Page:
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Don’t have any money to shop for clothes? Don’t worry, new members-only website Bib + Tuck will let you barter and trade for fashion!
Desperate to find the perfect-fitting pair of jeans? Acustom Apparel uses high-tech 3D scanners to make a pair specifically tailored to your body. We sent our own Ramona Emerson to try it out:
The custom clothing company makes made-to-order suits using a $10,000 body scanner, which creates a 3D model of your body, accurate to one-eighth of an inch. Their jeans line is still in beta-testing, but they invited me to “design” a pair.
At first glance the scanner looked like an airport security X-ray — after all the TSA horror stories in the news, I was a bit hesitant to get inside in only underwear. But co-founder Jamal Motlagh was quick to point out that the machine is not an X-ray: it uses 23 cameras and plain white light to determine the shape of the body inside the box. The digital model it creates is not a photographic representation, but a scattergram of pixels, showing shape, not cellulite.
The process was quick, private and painless. You simply stand in the box while lights go on and off and Mozart’s “Symphony in G Minor” plays. In less than 30 seconds, the scanner recorded 200,000 data points from the top of my head to the tip of my toes. Having data on the whole body, as opposed to a traditional tailor’s eight hip and leg measurements, allows Acustom to reposition back pockets and make the most of each person’s uniquely challenging backside, among other finer tunings.
Photos by Kate Lacey for The Daily
Who’s the new king of fashion: Raf Simons at Christian Dior or Hedi Slimane at YSL?
We stacked up the two designers after their much-buzzed-about ready to wear shows at Paris Fashion Week.
Calling all Instagramers — join in our weekend hashtag challenge and you could win some incredible swag from Coach!
Just snap a pic of something with old-school ambiance, tag it in Instagram with #thedailyvintage and you’re entered to win a Coach Bleeker Legacy Leather Courier Bag. So get ‘gramming!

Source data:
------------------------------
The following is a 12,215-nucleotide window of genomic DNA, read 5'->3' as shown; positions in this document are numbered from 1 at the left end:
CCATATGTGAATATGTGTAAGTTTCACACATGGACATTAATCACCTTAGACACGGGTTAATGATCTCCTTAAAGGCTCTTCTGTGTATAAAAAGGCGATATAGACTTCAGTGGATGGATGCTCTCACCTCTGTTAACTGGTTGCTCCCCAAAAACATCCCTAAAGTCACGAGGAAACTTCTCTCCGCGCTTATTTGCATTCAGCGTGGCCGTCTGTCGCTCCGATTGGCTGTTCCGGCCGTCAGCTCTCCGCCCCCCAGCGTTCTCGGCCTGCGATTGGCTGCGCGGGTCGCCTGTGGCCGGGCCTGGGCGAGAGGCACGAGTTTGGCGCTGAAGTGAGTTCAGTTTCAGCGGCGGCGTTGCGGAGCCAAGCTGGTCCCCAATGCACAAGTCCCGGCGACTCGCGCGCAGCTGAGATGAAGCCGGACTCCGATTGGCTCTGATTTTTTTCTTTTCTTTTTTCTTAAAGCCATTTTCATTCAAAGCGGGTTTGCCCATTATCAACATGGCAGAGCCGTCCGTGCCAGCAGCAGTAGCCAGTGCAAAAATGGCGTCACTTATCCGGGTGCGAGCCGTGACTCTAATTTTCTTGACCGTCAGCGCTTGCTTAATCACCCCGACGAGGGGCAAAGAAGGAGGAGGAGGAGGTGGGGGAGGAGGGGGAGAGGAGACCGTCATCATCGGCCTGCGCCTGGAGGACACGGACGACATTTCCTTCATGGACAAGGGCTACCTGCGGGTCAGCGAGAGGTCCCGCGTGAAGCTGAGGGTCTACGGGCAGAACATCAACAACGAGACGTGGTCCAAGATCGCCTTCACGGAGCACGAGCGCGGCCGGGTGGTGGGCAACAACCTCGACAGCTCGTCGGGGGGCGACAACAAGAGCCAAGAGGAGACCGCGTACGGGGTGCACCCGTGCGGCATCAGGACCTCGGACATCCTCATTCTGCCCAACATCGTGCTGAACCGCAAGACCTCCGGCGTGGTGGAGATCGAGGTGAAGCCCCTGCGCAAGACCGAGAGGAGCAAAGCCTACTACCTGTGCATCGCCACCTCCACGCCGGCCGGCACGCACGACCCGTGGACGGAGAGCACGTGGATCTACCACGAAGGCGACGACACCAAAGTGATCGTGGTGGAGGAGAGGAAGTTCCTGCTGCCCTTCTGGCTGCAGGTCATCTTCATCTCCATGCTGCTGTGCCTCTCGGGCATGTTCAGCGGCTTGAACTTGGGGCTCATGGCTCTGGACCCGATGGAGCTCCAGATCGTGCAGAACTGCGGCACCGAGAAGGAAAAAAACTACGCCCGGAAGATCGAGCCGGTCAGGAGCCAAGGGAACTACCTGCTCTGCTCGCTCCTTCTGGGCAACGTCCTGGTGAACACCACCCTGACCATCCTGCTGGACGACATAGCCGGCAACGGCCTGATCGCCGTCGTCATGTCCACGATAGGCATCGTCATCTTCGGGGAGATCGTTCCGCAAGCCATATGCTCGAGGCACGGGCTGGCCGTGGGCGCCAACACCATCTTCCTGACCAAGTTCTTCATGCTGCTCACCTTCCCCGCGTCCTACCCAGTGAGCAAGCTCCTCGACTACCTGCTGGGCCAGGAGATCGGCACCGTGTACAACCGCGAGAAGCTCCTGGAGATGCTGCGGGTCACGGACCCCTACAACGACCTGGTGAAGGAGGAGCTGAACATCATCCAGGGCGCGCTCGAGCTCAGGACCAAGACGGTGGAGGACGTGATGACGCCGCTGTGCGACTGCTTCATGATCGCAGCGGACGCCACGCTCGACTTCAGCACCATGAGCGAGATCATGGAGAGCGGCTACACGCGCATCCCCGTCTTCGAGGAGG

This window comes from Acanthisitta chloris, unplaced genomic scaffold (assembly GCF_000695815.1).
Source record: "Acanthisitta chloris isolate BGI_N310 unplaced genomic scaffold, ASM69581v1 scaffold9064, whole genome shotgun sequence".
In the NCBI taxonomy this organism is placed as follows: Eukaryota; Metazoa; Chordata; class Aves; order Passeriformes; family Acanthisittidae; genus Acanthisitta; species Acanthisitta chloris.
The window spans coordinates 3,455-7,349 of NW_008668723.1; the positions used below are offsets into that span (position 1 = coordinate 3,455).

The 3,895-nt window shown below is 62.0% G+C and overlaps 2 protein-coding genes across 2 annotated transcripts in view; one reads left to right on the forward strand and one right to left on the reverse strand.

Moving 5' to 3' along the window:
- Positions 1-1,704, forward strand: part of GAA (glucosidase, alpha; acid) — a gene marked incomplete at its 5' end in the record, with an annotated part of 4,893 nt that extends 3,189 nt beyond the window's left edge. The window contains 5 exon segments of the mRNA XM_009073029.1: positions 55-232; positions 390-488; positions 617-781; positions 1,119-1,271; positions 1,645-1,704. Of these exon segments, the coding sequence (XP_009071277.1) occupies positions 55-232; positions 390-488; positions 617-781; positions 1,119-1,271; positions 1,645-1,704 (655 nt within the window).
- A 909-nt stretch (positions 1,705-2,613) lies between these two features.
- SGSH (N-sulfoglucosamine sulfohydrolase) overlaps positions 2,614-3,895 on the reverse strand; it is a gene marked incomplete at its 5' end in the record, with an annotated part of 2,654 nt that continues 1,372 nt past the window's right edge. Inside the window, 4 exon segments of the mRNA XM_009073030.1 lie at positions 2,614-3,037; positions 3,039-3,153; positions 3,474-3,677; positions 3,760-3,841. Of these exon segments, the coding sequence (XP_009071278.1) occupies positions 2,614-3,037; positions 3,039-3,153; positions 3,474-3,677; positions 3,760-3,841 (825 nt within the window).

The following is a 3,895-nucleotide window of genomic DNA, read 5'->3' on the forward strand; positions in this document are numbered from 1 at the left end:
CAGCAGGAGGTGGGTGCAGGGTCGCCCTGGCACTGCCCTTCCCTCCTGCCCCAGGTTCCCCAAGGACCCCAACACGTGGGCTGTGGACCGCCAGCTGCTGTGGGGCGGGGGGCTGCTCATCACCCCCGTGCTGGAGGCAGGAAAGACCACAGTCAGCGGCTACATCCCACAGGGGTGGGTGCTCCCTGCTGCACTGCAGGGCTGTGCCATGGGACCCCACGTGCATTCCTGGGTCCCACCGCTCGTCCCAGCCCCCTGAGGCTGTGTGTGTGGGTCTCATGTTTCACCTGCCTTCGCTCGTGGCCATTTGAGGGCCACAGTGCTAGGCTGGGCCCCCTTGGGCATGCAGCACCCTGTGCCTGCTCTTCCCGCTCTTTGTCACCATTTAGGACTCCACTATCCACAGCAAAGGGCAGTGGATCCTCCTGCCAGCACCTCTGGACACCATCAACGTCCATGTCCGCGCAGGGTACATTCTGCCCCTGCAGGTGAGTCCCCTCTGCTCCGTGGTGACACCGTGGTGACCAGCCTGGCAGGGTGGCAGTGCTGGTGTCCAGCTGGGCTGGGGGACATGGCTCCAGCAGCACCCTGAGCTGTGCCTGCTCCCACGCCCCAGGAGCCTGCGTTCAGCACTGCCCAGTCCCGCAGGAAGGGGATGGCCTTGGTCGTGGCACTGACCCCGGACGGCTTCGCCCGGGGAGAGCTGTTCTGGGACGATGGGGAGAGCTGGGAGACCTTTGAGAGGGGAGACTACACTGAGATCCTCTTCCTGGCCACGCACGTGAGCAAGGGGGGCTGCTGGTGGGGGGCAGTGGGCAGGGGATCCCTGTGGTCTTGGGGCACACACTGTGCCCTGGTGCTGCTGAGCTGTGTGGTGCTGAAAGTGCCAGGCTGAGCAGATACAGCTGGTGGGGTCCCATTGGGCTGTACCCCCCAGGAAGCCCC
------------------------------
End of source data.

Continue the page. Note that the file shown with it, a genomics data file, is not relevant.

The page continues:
Everybody knows manners are almost nonexistent online. But manners start with you! Anna Post, etiquette expert and great-great-granddaughter to Emily, shared with us a few modernized rules, the rules of text-iquette:
Is it OK to post photos of a friend’s or a relative’s kids?
You should ask first. The best time to ask is when you take the photo, or if they get dropped off say, “We might post some photos of the party online, is that OK?”
Is it OK to tag other people at a location?
As a rule, you shouldn’t share other peoples’ information. It could be as simple as posting on their Facebook wall, “I’m so sorry about your father,” when that hasn’t been posted by them yet.
Is it OK to have your phone on the table at dinner?
The fact that it will light up is like a ticking time bomb waiting to interrupt. You should be giving your attention to the person you’re scheduled to be with. We are all busy and have to juggle jobs and kids, so maybe start by saying, “There’s one email I might have to respond to.” Set that expectation and stick to it.
Is it OK to use your phone on a date?
If you’re using it to research something together — movie times or something you were talking about — that’s a smart and cooperative use of technology, as opposed to using it to contact other people. Talking to somebody else during a date, however you’re doing that, is not OK.
Which situations should be technology dead zones?
Weddings and funerals. They are really about being in the moment with the people around you. Maybe you’ll take photos at a wedding with your phone, but otherwise there’s really no reason to. I’ve heard great stories about people Skyping into weddings, but that can be very distracting. Etiquette is all about how it affects the people around you.
Bet you didn’t know there was more than one way to fold a pocket square. (In fact, there are three.)
Luis Estevez was once a god of American fashion design, with a dedicated circle of devotees within the glitterati and a trophy case full of impressive firsts. But you’ve probably never heard of him or his incredible creations … until now. Emma Barker tracked down the forgotten legend to share his story before it disappears.
Several pitch meetings later, I was waiting for Luis Estevez himself in the courtyard of a Santa Barbara hotel. He has left only the faintest trace on the Internet, and finding him required a dusting off of my Dewey decimal skills. Famous historical figures have biographers to fill in their gaps. Many of Estevez’s peers — Carolina Herrera, Oscar de la Renta, Kenneth Jay Lane — have stretched their fashion careers well into their seventh and eighth decades, employing publicity teams to populate Wikipedia pages and manage Twitter accounts. Estevez has neither a biographer nor a publicity team, nor has he had a label since the late ’90s. But with each new detail I uncovered, the 83-year-old designer seemed more and more fashion’s forgotten god. It’s shocking his name isn’t on the lips of every stylist and street-style blogger: If Justin Timberlake brought sexy back, then Estevez is sexy’s progenitor.
We chatted with Julia Jacobson, 26, on her way to the Kaelen show at New York Fashion Week. She works for the online retail www.nmrkt.com
What are you wearing?
JACKET: Comme des Garçon
PANTS: Comme des Garçon
SHOES: Alexander Wang
SUNGLASSES: Super Retro Future
NAILS: Givenchy themed
JEWELRY: “Its all borrowed! I can’t remember the designers though.”
What do you think is the best way to stay warm and fashionable during the winter?
Fur. But vintage only! I have a floor length leopard print vintage fur coat. It weighs 25 pounds!. If I could, I would live in it.”
Where do you find inspiration for your style?
“Blogs. I like menswear ones, like www.novh.us”
Photographs and Interview by Taylor Jewell